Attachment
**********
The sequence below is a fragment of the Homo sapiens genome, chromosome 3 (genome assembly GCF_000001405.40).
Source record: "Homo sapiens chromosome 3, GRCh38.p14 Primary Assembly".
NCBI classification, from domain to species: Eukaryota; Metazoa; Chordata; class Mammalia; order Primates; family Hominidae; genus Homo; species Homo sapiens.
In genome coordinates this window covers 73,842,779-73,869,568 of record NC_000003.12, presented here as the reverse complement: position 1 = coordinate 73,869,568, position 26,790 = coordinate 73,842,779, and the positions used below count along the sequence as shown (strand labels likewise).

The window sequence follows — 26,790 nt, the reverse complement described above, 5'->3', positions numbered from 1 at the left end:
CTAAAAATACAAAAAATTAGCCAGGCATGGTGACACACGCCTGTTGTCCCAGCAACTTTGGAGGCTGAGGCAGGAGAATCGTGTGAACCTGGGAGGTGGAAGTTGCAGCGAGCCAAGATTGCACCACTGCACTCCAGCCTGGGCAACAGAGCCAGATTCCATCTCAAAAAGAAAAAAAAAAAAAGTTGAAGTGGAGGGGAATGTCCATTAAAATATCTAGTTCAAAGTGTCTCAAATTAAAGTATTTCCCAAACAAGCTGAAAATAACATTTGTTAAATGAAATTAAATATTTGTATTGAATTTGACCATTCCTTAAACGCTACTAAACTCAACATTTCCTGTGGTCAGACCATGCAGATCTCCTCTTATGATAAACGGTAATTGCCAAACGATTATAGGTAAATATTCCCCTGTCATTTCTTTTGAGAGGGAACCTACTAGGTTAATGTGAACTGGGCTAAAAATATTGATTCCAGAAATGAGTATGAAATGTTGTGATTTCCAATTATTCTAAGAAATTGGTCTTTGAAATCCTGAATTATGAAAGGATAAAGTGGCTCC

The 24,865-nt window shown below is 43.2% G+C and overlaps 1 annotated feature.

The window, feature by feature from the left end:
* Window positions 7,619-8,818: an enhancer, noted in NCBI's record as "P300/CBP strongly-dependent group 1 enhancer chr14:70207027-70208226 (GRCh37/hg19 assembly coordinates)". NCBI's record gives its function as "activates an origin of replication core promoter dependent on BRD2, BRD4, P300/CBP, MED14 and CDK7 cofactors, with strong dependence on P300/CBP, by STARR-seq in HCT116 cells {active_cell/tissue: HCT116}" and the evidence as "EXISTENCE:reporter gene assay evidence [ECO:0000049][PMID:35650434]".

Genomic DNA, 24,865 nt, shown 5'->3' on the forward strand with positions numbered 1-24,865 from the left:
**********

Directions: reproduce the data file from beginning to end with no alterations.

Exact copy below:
The sequence below is a fragment of the Homo sapiens genome, chromosome 3 (genome assembly GCF_000001405.40).
Source record: "Homo sapiens chromosome 3, GRCh38.p14 Primary Assembly".
NCBI classification, from domain to species: Eukaryota; Metazoa; Chordata; class Mammalia; order Primates; family Hominidae; genus Homo; species Homo sapiens.
In genome coordinates this window covers 73,842,779-73,869,568 of record NC_000003.12, presented here as the reverse complement: position 1 = coordinate 73,869,568, position 26,790 = coordinate 73,842,779, and the positions used below count along the sequence as shown (strand labels likewise).

The window sequence follows — 26,790 nt, the reverse complement described above, 5'->3', positions numbered from 1 at the left end:
CTAAAAATACAAAAAATTAGCCAGGCATGGTGACACACGCCTGTTGTCCCAGCAACTTTGGAGGCTGAGGCAGGAGAATCGTGTGAACCTGGGAGGTGGAAGTTGCAGCGAGCCAAGATTGCACCACTGCACTCCAGCCTGGGCAACAGAGCCAGATTCCATCTCAAAAAGAAAAAAAAAAAAAGTTGAAGTGGAGGGGAATGTCCATTAAAATATCTAGTTCAAAGTGTCTCAAATTAAAGTATTTCCCAAACAAGCTGAAAATAACATTTGTTAAATGAAATTAAATATTTGTATTGAATTTGACCATTCCTTAAACGCTACTAAACTCAACATTTCCTGTGGTCAGACCATGCAGATCTCCTCTTATGATAAACGGTAATTGCCAAACGATTATAGGTAAATATTCCCCTGTCATTTCTTTTGAGAGGGAACCTACTAGGTTAATGTGAACTGGGCTAAAAATATTGATTCCAGAAATGAGTATGAAATGTTGTGATTTCCAATTATTCTAAGAAATTGGTCTTTGAAATCCTGAATTATGAAAGGATAAAGTGGCTCC

The 24,865-nt window shown below is 43.2% G+C and overlaps 1 annotated feature.

The window, feature by feature from the left end:
* Window positions 7,619-8,818: an enhancer, noted in NCBI's record as "P300/CBP strongly-dependent group 1 enhancer chr14:70207027-70208226 (GRCh37/hg19 assembly coordinates)". NCBI's record gives its function as "activates an origin of replication core promoter dependent on BRD2, BRD4, P300/CBP, MED14 and CDK7 cofactors, with strong dependence on P300/CBP, by STARR-seq in HCT116 cells {active_cell/tissue: HCT116}" and the evidence as "EXISTENCE:reporter gene assay evidence [ECO:0000049][PMID:35650434]".

Genomic DNA, 24,865 nt, shown 5'->3' on the forward strand with positions numbered 1-24,865 from the left: